14 ways to maintain your well-being as a software engineer

14 ways to maintain your well-being as a software engineer


I am a self-taught developer with over 15 years of experience in the tech field.

Over the years, I’ve learned that your success as a developer depends on more than your ability to write code and debug programs.

Your overall well-being is essential.

Early on, I believed that “job stress” was just part of the developer’s lifestyle. Being a developer was fun and fulfilling. Yes, it’s a lot of hard work, you do work in front of a computer screen a lot, and it can be stressful.

But, if you want to do great work, you can’t sacrifice your well-being.

If you want to build a solid career as a programmer, you need to develop healthy habits. Because if you don’t, your productivity, mental acuity, mental health, and physical health will suffer, eroding your ability to do the work you love.

If you want to build a career, be successful at being a programmer, launch your freelance side-gig, or start the software company you’ve always dreamed about, you need to prioritize your mental and physical well-being.

In this article, I’ll discuss 14 ways to improve your health as a developer and debunk the popular myths of the hustle culture while giving you practical ways to achieve your well-being.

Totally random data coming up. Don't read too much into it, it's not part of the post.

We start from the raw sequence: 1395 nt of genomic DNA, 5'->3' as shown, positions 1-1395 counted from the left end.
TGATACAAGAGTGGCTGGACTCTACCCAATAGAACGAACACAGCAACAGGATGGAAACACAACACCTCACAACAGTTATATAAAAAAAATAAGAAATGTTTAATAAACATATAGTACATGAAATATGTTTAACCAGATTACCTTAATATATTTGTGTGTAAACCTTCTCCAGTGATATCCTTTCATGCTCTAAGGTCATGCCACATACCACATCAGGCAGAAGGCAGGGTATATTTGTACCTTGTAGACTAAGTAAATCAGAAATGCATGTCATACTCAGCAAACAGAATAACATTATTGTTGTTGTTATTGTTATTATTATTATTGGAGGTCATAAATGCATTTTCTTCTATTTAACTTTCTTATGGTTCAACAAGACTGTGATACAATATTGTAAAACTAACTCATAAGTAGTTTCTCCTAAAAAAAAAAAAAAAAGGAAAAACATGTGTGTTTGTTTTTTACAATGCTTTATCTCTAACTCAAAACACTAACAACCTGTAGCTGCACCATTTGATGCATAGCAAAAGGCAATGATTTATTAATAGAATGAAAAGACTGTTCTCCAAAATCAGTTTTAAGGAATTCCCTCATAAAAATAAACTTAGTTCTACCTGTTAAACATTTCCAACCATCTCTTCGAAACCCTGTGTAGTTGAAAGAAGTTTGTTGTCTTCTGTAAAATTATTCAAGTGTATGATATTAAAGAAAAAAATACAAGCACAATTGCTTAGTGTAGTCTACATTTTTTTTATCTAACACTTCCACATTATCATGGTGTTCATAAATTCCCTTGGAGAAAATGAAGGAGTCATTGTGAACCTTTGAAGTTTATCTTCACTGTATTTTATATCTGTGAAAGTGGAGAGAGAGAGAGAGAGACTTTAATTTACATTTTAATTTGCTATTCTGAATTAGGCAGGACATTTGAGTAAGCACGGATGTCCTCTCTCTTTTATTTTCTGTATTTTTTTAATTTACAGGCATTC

Hustle Culture isn’t healthy

Software development is competitive. However, there’s a difference between pushing yourself to be your very best and going too far, ruining your health and mental well-being.

By all means, work hard!

Hustling is good if it gets you the promotion ahead of others or helps you raise funds for your startup. Hustling is good if it keeps you motivated and supercharges your goals. But, if hustling affects your well-being as a software engineer, it is too large a price to pay for career growth.

Too often, we confuse the difference between hustling to finish a project or accomplish something with living life in a constant grind that wears us down, pulls us away from what is essential, and hurts our mental or emotional health.

Let go of the “hustle culture” and create a work environment that prioritizes your mental health and well-being as much as the company’s growth.

Sometimes this will require minor changes, like getting up from your desk more often or eating healthier. Other times, it will require major changes, like finding a new company or job that allows you to live a healthier lifestyle.

If you put work over your well-being, you’ll eventually pay the price. And, the longer you do it, the higher price there is to pay.


Sitting Is The New Smoking, Stand Up Every Few Minutes

Did you know that sitting at your desk without moving for long periods is as unhealthy as smoking?